The Marlin model — a sweet 16 gauge


You know you are old when the title sweet 16 no longer brings thought of a special birthday or a girly flick but instead brings out treasured memories of the super popular and almost legendary 16 gauge shotguns of the past —  one of which was the 16 gauge “sweet 16” Browning semi-automatic shotgun, a coveted piece that not only did the job then but still serves as an attention-getter among collectors of sporting guns.

Hard to find

And although a few hunters and scattergun shooters still swing a mean sweet 16, it has been increasingly harder to find ammunition to feed it. That’s because this popular gauge of the mid-1900s isn’t so popular anymore.  Why?  Well, one might compare the 16 gauge to crank handles and swing-out window vents in cars, five-dollar pocket cameras, and Green Stamps with every purchase.

But like wide neckties and restaurant servers who don’t call everyone with a Buckeye card “Honey,” the 16 may someday return to its rightful seat between the king and the queen. But don’t hold your breath.

But let’s get back to the why thing.

History of gauges

Prior to the mid-1900s, almost all American-made shotguns were bored to 12, 16, 20, and 410 gauges. The 410 was more of a barnyard and pest gun but the 12 was an all-around shotgun at a simpler time in shooting history when most hunters had just one firearm. The 12 gauge was perhaps overpowered for some uses but no doubt the all-around, go-to winner. The 20 gauge was also popular with smaller shooters and 16 gauge found itself in a safe space between the 12 and the 20. Something for every taste it seemed.

But like the two-slice toasters of yesteryear which morphed into fashionable, multi-slot units that feature bagel and Texas toast size holes, stuff happens — meaning, of course, the 20 gauge shells got longer and the word magnum joined the conversation thus much making the 16 gauge obsolete rather quickly and understandably so.

None of the above is news to those of us who enjoy shotgun sports, small game hunting, and occasionally dusting off old firearms that can still perform the chores assigned to them.

Resurgence of the 16

But there is currently a resurgence of interest in the 16 gauge, not so much for a need but for a want. Leafing through current magazines and seeing articles about the 16 gauge is certainly refreshing, but I think more as a reflection of days gone by.

While the Sweet 16 may be one of the most iconic 16 gauge scatterguns, there were many others and there continues to be an offering or two from modern gun makers. However, it remains an effort to readily find ammunition.


My favorite 16 is an over/under Marlin model which was discontinued in the 1960s. I bought it some 40 years ago from an uncle who had inherited it from one of his close “rabbit hunting” friends.

My Marlin was probably made right after World War II, and by the time it reached my hands, it featured a badly broken butt stock and very little finish left on the barrels. Countless rabbits, crows, and mid-west pheasants have been taken with the Marlin and it is always ready for a road trip or local duty.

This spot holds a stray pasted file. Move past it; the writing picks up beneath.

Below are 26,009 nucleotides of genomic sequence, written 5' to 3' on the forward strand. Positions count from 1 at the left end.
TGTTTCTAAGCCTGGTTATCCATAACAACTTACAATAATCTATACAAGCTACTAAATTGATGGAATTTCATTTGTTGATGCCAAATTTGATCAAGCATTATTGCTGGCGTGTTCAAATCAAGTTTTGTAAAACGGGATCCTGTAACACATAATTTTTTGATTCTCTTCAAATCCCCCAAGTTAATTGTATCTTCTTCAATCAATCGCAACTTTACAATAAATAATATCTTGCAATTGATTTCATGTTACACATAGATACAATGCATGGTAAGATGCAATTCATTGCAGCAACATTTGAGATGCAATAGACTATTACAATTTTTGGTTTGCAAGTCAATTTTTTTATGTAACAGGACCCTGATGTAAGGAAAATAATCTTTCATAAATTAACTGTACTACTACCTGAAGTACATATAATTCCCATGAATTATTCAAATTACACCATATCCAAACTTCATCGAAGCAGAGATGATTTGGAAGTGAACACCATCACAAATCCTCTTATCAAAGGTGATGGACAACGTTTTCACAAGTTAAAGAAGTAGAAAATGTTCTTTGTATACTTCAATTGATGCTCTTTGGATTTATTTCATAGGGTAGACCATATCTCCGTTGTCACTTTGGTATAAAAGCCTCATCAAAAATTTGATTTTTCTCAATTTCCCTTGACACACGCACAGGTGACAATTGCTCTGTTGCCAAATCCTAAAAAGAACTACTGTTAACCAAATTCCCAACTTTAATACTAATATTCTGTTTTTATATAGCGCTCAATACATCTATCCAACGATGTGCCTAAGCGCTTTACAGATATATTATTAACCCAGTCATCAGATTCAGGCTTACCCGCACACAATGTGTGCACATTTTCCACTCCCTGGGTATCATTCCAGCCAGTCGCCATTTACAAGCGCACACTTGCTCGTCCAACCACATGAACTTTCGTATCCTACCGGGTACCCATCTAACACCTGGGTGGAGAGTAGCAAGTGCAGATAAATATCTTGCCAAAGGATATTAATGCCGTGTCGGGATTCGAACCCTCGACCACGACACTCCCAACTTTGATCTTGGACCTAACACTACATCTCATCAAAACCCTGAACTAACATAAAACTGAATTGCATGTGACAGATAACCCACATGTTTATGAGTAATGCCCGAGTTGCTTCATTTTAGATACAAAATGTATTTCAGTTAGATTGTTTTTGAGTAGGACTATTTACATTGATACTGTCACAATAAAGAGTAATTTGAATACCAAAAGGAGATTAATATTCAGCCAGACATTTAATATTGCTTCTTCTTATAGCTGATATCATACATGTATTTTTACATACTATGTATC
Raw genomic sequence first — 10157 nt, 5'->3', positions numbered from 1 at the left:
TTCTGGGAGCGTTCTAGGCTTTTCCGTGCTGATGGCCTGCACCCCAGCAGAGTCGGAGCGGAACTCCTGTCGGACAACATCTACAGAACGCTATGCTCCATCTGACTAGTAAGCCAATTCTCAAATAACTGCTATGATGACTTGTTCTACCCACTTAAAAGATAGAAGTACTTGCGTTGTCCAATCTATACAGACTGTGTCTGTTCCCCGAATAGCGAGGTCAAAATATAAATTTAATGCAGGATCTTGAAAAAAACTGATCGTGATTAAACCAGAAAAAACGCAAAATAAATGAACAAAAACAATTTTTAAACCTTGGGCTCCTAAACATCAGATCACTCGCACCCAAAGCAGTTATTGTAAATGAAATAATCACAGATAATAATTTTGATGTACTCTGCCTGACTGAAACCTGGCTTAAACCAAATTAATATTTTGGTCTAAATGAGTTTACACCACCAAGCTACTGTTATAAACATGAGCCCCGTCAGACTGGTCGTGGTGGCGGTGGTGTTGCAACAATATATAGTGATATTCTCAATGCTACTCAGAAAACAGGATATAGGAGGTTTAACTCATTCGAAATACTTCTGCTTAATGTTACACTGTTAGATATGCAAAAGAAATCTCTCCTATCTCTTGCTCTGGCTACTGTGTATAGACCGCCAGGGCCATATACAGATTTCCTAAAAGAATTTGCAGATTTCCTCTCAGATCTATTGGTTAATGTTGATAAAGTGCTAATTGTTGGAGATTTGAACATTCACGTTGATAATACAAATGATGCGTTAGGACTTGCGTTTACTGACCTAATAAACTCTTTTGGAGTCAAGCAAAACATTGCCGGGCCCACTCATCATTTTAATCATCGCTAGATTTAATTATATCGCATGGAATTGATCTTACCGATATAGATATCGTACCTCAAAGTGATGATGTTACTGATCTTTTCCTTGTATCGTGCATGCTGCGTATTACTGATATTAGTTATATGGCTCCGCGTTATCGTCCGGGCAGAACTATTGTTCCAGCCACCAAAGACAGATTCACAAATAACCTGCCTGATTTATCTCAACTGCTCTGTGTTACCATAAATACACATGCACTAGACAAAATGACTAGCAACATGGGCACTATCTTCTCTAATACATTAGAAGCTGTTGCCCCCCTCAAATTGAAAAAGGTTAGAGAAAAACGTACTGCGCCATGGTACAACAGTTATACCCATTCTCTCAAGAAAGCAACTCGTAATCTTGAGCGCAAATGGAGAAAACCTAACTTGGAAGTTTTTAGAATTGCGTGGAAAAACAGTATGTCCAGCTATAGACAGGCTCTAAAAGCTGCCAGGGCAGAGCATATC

A couple of decades ago, I grew tired of re-taping the butt stock ever year or two and invested a few dozen winter evenings shaping a slab of seasoned walnut into a new stock. By now the new stock is anything but new and has its own collection of well-earned scratches and wear.

Indeed the Marlin is by far my favorite shotgun and the 16 gauge my favorite non-magnum gauge.


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Mike Tontimonia has been writing weekly columns and magazine features about the outdoors for over 25 years, a career that continues to hold the same excitement for him as it did at the beginning. Mike is a retired educator, a licensed auctioneer and marketing consultant. He lives in Ravenna, Ohio and enjoys spending time at his Carroll County cabin. Mike has hunted and fished in several states and Canada from the Carolinas to Alaska and from Idaho to Delaware. His readers have often commented that the stories about his adventures are about as close to being there as possible. He is past president of the Outdoor Writers of Ohio and a member of the Outdoor Writers Association of America. Mike is also very involved in his community as a school board member and a Rotarian.


  1. Mike,

    A 16 ga. Marlin Model 90 is also my favorite upland hunting gun. I fell in love with Model 90’s in 1958 at age 15 when dad bought me a used 12ga. Model 90 for $38.00. It was my “go to” upland gun until I bought my first 16 ga. Model 90 in 2007. I have a friend who describes his 16 ga. Model 90 as a “Magic Wand” because it handles and shoots so well.

    Model 90’s sold after WWII have a letter prefix in the serial number to indicate the year made. My 16 ga. has a D-serial number (1947). My original 12 ga. has a G-serial number (1950). Marlin did not use letters I, O, or Q.

  2. I picked one up at a flea market about 12 year ago. It has the open space between the barrels and a single trigger serial number of s1xx love the gun. Does any body know what year it was made


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